April 23, 2012
Two El Paso County sheriff's deputies will be disciplined after what a judge called "stunningly sloppy police work" in the case of a slain 7-year-old girl whose body was left in a Monument crawl space.
An internal-affairs investigation faulted Deputy Ralph Losasso and Sgt. Robert Jaworski for their roles in a probe that culminated with the 2010 arrest of Hanif Sims, who is due to be sentenced Tuesday.
The deputies testified to an account of Sims' confession that later turned out to be false – leading to charges of police corruption by Sims' defense attorneys. The sheriff's office, however, blames sleep-deprivation and miscommunication.
Losasso, the lead detective, will be suspended without pay for a week and placed on three-months' probation, said El Paso County Sheriff Terry Maketa. A supervisor will decide when the punishment will be served, Maketa said. Jaworski, Losasso's supervisor, will receive a letter of reprimand.
"When your credibility is in question, that's very dangerous," Maketa said.
Sims, 31, was offered a last minute plea deal in February on the day he was to begin trial for the first-degree murder of his daughter Genesis Sims. He faces a 27- to 40-year sentence instead of a possible life sentence – raising questions over whether he got off easy because of the detectives' mistakes. Sims pleaded guilty to child abuse resulting in death.
Sims' ex-girlfriend Monique Lynch is serving a 27-year sentence. She, too, had been charged with first-degree murder, but that charge was dropped in exchange for her guilty plea to a lower charge and a promise to testify against Sims.
The hunt for Sims and Lynch began when a work crew found Genesis' plastic-wrapped body beneath a Monument townhome months after her family left Colorado. The El Paso County Coroner's Office concluded she was the victim of a homicide, but said her body was too decomposed to determine a cause of death.
Sims and Lynch each accused the other of inflicting the fatal injuries.
According to court records, Jaworski and Losasso said Sims admitted during a July interview in Henderson, Nev., that Genesis might have been buried alive – in what would essentially amount to a murder confession. After repeated court hearings, however, 4th Judicial District Judge G. David Miller found that an audio recording of the disputed interrogation established that wasn't true.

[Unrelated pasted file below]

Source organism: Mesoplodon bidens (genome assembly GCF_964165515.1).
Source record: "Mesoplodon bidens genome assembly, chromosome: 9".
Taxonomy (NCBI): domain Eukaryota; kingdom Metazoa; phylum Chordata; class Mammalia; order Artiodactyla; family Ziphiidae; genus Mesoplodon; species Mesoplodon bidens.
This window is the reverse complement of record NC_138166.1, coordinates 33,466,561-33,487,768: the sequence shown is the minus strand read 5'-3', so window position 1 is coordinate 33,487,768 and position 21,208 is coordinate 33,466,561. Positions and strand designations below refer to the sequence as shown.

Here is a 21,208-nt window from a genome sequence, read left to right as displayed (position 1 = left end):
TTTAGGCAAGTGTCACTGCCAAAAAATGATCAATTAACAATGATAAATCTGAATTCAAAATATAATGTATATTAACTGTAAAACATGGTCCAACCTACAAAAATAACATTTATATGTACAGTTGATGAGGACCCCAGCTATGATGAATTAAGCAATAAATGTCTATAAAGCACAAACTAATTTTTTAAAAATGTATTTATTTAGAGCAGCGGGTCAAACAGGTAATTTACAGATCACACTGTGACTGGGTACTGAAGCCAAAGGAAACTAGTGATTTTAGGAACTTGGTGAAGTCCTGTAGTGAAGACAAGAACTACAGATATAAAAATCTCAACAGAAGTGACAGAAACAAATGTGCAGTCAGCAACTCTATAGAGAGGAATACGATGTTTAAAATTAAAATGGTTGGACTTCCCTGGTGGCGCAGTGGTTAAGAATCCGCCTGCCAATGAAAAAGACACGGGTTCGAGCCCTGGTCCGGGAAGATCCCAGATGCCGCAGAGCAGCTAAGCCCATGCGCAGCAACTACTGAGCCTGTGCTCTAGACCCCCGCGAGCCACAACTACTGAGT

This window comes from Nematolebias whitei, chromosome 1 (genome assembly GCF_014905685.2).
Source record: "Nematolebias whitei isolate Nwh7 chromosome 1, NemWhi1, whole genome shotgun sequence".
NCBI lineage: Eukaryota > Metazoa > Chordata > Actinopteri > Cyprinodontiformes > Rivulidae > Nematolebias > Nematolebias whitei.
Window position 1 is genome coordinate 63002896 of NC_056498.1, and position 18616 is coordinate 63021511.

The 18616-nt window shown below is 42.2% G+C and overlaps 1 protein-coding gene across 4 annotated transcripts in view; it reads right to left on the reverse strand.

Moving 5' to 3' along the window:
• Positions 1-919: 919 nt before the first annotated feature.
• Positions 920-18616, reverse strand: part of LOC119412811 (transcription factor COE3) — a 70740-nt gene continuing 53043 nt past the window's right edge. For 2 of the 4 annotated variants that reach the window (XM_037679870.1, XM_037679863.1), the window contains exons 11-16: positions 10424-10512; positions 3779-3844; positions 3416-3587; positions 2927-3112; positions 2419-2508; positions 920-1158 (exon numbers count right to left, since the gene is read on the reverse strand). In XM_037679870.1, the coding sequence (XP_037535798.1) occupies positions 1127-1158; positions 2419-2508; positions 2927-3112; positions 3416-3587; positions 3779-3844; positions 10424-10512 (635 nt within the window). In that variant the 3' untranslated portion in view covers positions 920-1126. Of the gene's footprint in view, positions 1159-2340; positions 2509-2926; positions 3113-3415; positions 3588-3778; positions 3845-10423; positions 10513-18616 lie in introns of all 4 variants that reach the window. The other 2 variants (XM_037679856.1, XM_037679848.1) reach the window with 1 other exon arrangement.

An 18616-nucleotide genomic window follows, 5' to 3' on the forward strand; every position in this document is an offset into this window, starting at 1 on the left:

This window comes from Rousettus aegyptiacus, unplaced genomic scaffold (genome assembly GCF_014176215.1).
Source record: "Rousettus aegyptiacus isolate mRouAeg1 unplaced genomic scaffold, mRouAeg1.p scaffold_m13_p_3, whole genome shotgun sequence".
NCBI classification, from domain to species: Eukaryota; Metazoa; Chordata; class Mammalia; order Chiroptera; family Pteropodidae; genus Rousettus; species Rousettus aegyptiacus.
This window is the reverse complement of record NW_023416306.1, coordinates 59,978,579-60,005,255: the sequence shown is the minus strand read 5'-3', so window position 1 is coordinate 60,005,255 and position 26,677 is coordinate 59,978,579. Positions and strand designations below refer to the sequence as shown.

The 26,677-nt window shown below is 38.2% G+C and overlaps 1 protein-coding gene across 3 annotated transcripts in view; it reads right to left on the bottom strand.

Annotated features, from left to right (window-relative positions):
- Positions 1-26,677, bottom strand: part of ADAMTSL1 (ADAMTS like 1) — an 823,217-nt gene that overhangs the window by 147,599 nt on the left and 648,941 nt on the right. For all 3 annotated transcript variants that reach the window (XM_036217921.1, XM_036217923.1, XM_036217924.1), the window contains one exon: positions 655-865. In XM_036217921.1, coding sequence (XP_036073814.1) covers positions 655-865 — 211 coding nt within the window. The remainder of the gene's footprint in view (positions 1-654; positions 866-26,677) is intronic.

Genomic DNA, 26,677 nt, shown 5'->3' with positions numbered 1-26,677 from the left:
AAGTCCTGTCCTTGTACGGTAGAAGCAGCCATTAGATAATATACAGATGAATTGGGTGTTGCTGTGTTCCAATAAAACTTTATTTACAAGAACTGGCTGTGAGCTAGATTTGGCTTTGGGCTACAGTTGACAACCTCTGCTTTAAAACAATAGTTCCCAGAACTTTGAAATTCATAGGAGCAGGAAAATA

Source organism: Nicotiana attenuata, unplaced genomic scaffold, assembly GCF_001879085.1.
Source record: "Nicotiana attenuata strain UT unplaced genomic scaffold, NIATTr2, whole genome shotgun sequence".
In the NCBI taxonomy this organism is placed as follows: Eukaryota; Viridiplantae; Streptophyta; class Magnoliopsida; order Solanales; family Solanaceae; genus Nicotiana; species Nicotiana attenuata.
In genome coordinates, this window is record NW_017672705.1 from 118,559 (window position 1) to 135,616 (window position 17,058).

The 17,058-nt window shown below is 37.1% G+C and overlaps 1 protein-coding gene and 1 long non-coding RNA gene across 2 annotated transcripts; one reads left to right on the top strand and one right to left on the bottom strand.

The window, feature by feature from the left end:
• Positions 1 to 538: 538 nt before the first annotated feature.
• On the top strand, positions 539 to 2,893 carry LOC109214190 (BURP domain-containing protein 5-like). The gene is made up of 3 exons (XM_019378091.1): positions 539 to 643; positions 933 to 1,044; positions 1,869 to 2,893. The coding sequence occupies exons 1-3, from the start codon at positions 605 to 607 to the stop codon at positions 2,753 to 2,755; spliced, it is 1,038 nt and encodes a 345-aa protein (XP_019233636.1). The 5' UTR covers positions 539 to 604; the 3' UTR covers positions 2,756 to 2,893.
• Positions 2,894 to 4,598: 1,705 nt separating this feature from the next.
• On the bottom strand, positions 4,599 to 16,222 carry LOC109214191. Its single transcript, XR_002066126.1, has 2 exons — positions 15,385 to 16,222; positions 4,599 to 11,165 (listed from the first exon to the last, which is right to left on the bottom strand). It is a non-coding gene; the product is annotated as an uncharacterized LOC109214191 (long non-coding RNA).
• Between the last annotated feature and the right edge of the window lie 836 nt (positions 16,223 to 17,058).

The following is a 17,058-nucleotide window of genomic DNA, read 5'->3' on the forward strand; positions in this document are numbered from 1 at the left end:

Losasso and Jaworski previously testified that an audio recording didn't exist, but prosecutors managed to track one down on a voice recorder belonging to a Henderson police detective who lent them the device.
In a withering critique, Miller said it wasn't clear if the detectives were lying or guilty of "stunningly sloppy police work."
The judge declined to dismiss the case against Sims, however, ruling it would be too harsh a penalty and wouldn't serve the interests of justice.
Maketa said Monday that an internal investigation concluded his detectives breached protocol but found no evidence of willful dishonesty.
Maketa said Losasso was suffering sleep-deprivation and should have taken a break before attempting to interview Sims.
Jaworski was faulted for failing to provide adequate supervision.
Losasso, who was reassigned to the patrol division pending the outcome of the internal-affairs investigation, will remain in patrol for "the foreseeable future," Maketa said. Losasso's harsher penalty came because he was the lead investigator, and because he was linked to two earlier cases involving missing audio tapes, Maketa said. The Gazette previously reported that one of them involved another murder case. Unlike the Sims case, however, the earlier lapses didn't jeopardize investigations.
Maketa said Jaworski had no prior violations and will remain a supervisor in the sheriff's major crimes unit. His letter of reprimand will stay in his personnel file permanently. The letters are taken into consideration for promotions and new job assignments.
The fallout from the Sims investigation also led the sheriff to order a full audit of the more than 30 cases pending in the sheriff's major crimes unit, which Maketa said found no similar lapses.
Maketa said he prescribed new protocols for taping and documenting interrogations. For example, detectives must save audio recordings even if they believe the recordings are inaudible.